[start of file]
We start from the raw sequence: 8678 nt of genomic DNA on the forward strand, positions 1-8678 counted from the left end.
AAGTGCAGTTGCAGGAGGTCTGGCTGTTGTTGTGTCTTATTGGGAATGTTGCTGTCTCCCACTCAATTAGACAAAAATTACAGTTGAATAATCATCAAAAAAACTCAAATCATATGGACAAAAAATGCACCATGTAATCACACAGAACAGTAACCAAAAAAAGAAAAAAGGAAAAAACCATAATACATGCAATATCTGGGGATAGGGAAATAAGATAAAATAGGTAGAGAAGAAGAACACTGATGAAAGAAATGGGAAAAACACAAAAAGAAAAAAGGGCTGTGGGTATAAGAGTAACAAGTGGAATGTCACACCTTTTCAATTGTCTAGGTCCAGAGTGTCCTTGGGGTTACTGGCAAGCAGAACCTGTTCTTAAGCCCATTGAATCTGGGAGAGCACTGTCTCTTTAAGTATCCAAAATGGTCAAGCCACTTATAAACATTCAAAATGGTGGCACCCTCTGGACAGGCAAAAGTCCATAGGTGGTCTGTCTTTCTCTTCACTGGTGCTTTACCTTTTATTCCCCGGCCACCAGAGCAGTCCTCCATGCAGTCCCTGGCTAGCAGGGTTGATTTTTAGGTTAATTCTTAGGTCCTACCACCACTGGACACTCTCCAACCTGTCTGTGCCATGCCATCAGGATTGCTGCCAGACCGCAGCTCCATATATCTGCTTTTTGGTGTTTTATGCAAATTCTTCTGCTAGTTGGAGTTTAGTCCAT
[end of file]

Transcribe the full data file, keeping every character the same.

We start from the raw sequence: 8678 nt of genomic DNA on the forward strand, positions 1-8678 counted from the left end.
AAGTGCAGTTGCAGGAGGTCTGGCTGTTGTTGTGTCTTATTGGGAATGTTGCTGTCTCCCACTCAATTAGACAAAAATTACAGTTGAATAATCATCAAAAAAACTCAAATCATATGGACAAAAAATGCACCATGTAATCACACAGAACAGTAACCAAAAAAAGAAAAAAGGAAAAAACCATAATACATGCAATATCTGGGGATAGGGAAATAAGATAAAATAGGTAGAGAAGAAGAACACTGATGAAAGAAATGGGAAAAACACAAAAAGAAAAAAGGGCTGTGGGTATAAGAGTAACAAGTGGAATGTCACACCTTTTCAATTGTCTAGGTCCAGAGTGTCCTTGGGGTTACTGGCAAGCAGAACCTGTTCTTAAGCCCATTGAATCTGGGAGAGCACTGTCTCTTTAAGTATCCAAAATGGTCAAGCCACTTATAAACATTCAAAATGGTGGCACCCTCTGGACAGGCAAAAGTCCATAGGTGGTCTGTCTTTCTCTTCACTGGTGCTTTACCTTTTATTCCCCGGCCACCAGAGCAGTCCTCCATGCAGTCCCTGGCTAGCAGGGTTGATTTTTAGGTTAATTCTTAGGTCCTACCACCACTGGACACTCTCCAACCTGTCTGTGCCATGCCATCAGGATTGCTGCCAGACCGCAGCTCCATATATCTGCTTTTTGGTGTTTTATGCAAATTCTTCTGCTAGTTGGAGTTTAGTCCAT